Libya's Benghazi death toll hits 400 in six weeks

Al-Akhbar is currently going through a transitional phase whereby the English website is available for Archival purposes only. All new content will be published in Arabic on the main website (www.al-akhbar.com).

Al-Akhbar Management

Published Sunday, November 30, 2014

About 400 people have been killed in six weeks of heavy fighting between Libyan pro-government forces and Islamist groups in Libya's second-largest city Benghazi, medical staff said on Saturday.

"The death toll has risen to 400," a source at a Benghazi hospital said, declining to be identified for security reasons.

Medics at other hospitals in the city confirmed the estimated death toll.

Backed by forces led by former Libyan army general Khalifa Haftar, the newly formed and internationally recognized government army launched in mid-October an offensive against Islamists in Benghazi, expelling them from the airport area and from several camps the army had lost during the summer.

In the past three weeks the fighting has centered around Benghazi's commercial port where pro-government forces say Islamists are holed up. The port has had to close, disrupting food supplies in the eastern city.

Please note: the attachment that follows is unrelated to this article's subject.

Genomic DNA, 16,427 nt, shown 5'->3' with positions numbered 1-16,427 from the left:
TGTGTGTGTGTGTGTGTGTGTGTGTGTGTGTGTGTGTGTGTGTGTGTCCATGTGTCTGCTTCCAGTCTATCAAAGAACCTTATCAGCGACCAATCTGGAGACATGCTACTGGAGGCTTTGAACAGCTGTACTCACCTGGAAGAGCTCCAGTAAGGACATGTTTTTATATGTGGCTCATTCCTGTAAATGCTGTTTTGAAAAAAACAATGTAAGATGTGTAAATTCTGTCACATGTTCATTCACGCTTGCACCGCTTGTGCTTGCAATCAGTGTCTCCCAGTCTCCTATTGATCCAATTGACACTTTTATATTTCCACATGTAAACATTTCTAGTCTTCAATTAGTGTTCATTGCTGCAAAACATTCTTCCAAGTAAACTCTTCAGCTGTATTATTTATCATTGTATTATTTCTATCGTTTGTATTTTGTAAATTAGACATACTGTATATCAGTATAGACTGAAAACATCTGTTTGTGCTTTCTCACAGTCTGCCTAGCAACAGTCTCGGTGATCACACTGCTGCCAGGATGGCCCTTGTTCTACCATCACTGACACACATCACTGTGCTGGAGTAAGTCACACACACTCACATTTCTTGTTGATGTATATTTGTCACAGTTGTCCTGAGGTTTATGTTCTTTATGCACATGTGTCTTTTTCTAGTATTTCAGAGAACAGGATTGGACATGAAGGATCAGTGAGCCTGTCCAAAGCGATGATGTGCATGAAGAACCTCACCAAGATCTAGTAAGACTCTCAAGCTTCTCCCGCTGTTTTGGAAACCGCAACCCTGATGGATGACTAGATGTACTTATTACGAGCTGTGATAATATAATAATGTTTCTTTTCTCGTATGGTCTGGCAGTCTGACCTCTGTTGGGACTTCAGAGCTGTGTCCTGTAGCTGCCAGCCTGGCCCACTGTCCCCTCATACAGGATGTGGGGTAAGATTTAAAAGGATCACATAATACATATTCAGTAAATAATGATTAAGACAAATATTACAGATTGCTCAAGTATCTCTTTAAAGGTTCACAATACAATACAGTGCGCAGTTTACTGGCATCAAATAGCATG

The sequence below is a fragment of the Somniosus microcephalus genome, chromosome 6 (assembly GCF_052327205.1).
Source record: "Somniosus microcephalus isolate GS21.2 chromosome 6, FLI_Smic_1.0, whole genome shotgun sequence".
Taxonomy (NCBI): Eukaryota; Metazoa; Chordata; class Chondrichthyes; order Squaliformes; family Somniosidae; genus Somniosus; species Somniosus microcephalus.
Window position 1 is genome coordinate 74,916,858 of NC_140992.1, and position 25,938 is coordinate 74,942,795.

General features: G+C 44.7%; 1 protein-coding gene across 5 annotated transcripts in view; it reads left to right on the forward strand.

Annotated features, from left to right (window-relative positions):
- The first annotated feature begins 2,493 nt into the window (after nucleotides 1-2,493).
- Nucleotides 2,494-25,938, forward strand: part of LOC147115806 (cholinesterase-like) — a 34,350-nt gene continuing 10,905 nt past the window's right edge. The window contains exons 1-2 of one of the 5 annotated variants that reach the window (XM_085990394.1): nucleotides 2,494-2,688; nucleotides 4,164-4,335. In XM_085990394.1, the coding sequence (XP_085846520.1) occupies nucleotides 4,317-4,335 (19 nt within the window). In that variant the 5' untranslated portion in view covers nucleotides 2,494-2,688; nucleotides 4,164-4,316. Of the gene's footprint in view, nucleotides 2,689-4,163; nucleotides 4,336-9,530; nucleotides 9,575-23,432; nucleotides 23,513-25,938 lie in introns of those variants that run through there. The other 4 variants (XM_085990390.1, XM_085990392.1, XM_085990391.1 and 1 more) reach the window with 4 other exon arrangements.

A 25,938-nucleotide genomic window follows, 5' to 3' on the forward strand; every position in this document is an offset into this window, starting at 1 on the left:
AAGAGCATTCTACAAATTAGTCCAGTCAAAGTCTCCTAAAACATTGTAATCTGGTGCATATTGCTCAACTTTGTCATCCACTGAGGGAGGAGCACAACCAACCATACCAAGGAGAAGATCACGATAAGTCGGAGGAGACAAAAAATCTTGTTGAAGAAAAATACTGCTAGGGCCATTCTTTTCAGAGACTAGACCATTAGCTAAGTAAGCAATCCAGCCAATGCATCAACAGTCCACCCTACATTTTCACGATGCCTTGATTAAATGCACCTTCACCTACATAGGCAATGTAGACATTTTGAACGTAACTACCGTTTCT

Haftar's spokesman Mohammed al-Hijazi said his forces had surrounded the Islamists in the port area. "All types of weapons including aircraft supporting the infantry are being used to deal with them," he said.

Libya has been grappling with a sharply deteriorating security since a NATO-backed uprising toppled dictator Muammar Gaddafi in 2011.

In the three years since, rival militias have clashed in Libya's main cities, including capital Tripoli and the eastern city of Benghazi.

The political divisions have yielded two rival seats of government in the country, each of which has its own institutions.

Vying for legislative authority are the newly-elected House of Representatives, the internationally recognized government headed by Prime Minister Abdullah al-Thani, which convenes in Tobruk, and the Islamist administration, which continues to convene in Tripoli.

Western powers and Libya's neighbors fear the conflict is dragging the major oil producer towards civil war.

Haftar's forces have planes from Libya's outdated air force though his opponents say he is backed by Egypt which is worried about the spread of militants. Haftar denies this.

(AFP, Al-Akhbar)

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